Once you were an unborn child. Your share that child’s lungs, heart and brain . Even before your organs developed you were completely human; from your first moment all the information for an adult body was etched into your flesh. When you had no personality to speak of you were the same personal being because with care and nurture you would inevitably manifest emotion, freedom and reason. To state the obvious: you and that child were and are the same human being.
So if human dignity and human rights have any meaning at all (that is, if they are more than legal fictions to keep solicitors and barristers in gainful employment) you had the same fundamental value then as you do now. Every person requires, at different times and for various reasons, care, nurture and protection. We owe such to our neighbours; and if we were once unborn children, our neighbours include children still in the womb.
Now, we can only care for the unborn by caring for their mothers. So we can measure how much society values humanity by the value it places on mothers and infants. As truths go, this is very inconvenient. It seems much more efficient to seek bodily autonomy by controlling our own reproduction. We do not want to mention concepts like love or sanctity when we consider medical ethics or public policy. Neither seems very modern and each seems to place such strong obligations on society.
Instead, the secular world prefers to view each “person” as the product of parts -amino acids, proteins and cells; secularism then assembles ethics from the preferences and desires of adults. Those concepts seem more scientific and rational , but when we explain away the sacred character of the individual human life we invite chaos. To rob the unborn of their rights we must confine moral significance to humans with self-awareness, desires and intelligence. This has two disturbing outcomes.
First, if traits like intelligence carry us across the threshold for human rights, we can only conclude that those with more intelligence have greater moral significance. Second, the new born child lacks the self-awareness and intelligence of a dog or a swine. Can we seriously believe that new borns do not have a greater right to care, love and life simply because they lack the requisite ambition? Can anyone propose that an infant lacks the objective moral status of a pig or a hound? Some do. They will reject infanticide, of course, because it is socially harmful: most parents find the idea quite upsetting. But such secularists will not acknowledge that the infant’s moral status equals an adult’s.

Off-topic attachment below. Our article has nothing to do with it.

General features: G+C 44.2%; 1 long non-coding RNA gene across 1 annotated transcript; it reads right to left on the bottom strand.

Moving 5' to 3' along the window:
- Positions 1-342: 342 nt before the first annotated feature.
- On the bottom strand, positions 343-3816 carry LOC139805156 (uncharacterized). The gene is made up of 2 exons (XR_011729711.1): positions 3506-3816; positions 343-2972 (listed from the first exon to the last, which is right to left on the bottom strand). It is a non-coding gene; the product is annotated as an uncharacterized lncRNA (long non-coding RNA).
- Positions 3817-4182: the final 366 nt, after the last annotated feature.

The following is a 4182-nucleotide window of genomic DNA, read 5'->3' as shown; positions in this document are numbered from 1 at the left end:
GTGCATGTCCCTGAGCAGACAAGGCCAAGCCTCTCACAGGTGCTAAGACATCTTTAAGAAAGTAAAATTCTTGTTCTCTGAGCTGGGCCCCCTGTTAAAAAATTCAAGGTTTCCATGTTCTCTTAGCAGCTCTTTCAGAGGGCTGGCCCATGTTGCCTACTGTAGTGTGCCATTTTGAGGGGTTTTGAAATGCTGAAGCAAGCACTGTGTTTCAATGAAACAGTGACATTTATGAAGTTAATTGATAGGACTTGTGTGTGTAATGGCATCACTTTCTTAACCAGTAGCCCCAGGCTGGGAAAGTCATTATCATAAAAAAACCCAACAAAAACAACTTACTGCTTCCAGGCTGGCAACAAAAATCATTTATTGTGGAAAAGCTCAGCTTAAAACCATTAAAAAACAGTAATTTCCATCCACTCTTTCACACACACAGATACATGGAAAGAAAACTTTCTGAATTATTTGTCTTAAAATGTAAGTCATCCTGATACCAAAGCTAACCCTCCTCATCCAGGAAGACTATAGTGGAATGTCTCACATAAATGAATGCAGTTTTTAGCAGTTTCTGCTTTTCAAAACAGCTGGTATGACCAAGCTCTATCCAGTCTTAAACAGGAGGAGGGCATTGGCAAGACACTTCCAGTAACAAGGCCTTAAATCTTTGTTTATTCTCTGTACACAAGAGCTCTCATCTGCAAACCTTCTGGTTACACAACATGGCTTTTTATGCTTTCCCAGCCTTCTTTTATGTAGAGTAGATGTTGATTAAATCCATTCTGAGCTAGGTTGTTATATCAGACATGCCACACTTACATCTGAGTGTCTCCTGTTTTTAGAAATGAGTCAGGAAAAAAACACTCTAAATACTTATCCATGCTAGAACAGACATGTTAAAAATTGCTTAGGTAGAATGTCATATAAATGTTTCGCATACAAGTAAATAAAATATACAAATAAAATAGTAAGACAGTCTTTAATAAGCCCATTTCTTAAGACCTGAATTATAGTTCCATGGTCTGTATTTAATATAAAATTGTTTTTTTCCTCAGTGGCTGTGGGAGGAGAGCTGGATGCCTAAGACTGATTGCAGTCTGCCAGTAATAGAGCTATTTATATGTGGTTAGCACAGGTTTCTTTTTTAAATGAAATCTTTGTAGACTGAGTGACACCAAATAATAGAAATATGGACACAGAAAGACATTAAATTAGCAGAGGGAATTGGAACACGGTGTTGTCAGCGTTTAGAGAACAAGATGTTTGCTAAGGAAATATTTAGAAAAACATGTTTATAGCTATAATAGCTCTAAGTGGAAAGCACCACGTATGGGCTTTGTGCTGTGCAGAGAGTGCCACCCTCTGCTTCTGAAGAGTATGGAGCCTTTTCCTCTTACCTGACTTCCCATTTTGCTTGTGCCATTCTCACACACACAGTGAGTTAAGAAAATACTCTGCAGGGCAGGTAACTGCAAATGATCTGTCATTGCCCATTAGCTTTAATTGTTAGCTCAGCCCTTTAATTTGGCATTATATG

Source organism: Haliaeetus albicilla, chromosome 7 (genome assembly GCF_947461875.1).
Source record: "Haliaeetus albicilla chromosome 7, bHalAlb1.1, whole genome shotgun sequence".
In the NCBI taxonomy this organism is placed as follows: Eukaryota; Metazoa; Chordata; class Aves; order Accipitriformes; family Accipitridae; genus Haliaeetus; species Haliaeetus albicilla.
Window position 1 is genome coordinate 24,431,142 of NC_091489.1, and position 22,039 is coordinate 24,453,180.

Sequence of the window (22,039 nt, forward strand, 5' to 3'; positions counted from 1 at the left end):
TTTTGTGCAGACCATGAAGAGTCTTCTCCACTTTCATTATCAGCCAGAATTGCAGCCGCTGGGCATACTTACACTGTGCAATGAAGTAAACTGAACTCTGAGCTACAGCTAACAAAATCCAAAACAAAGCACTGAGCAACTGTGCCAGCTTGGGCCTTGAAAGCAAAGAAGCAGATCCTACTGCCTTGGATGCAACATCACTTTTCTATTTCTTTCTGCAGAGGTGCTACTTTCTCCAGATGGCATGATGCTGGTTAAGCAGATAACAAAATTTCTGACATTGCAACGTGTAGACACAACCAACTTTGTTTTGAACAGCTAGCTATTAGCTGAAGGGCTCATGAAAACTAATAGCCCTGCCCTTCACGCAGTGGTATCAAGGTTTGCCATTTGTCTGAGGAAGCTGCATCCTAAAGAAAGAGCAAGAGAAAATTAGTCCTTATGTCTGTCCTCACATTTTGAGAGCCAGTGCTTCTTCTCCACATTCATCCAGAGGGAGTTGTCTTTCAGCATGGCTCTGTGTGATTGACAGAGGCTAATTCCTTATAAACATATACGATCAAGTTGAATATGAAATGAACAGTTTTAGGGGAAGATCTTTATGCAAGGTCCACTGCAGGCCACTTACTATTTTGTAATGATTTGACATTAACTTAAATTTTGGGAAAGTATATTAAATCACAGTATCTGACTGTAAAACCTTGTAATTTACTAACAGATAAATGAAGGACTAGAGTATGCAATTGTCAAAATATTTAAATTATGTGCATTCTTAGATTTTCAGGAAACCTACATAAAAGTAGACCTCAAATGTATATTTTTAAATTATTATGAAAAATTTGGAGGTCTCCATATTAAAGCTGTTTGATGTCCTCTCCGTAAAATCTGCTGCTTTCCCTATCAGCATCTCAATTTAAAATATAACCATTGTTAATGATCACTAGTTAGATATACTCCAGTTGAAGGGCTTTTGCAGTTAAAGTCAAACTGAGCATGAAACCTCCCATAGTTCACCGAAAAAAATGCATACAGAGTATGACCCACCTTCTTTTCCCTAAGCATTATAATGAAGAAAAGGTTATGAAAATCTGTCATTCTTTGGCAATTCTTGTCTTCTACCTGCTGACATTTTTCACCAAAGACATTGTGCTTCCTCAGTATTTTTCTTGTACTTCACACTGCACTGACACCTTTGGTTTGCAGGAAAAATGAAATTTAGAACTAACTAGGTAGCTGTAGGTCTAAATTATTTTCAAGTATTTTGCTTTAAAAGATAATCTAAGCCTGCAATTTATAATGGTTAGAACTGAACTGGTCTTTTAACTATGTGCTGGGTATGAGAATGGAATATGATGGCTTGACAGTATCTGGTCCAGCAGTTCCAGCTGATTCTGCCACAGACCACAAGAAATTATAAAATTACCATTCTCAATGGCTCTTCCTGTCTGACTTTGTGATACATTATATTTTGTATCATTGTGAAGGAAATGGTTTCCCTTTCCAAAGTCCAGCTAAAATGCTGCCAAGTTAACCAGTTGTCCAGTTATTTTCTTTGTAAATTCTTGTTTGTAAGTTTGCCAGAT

This is preposterous. True, by any empirical measure the newborn has not developed traits like intelligence.But there is more to a human being than what we can measure.If anything, the infant’s promise and potential gives him a greater right to care and consideration. The vulnerability of the newborn demands extra attention and support; this is over and above the respect we owe every human being simply because they are human, and therefore precious.
How do we account for the significance of the individual human? Science cannot explain it by describing our origins, or labelling our parts and identifying how they interact. And whatever value we attach to ourselves is inconsequential. Our existence is too fleeting; we are ephemera on the surface of an insignificant planet fuelled by a perishing star. There is nothing under the Sun that explains why the weakest human beings have such intrinsic value.
So the Scriptures ask us to believe in something greater than the sun, the moon and the stars. A divine source has carved his image on us , investing each of us with an awesome significance. The Psalmist knew that God knew him before his birth; before he was awake and aware, God knew who he was. He was made to love and be loved by the creator. God creates and sustains everything else; he is as valuable as it gets. Age and maturity are neither here nor there. If God made each of us to be loved by him, then it is a scandalous and horrific crime even to excuse the massacre of innocents.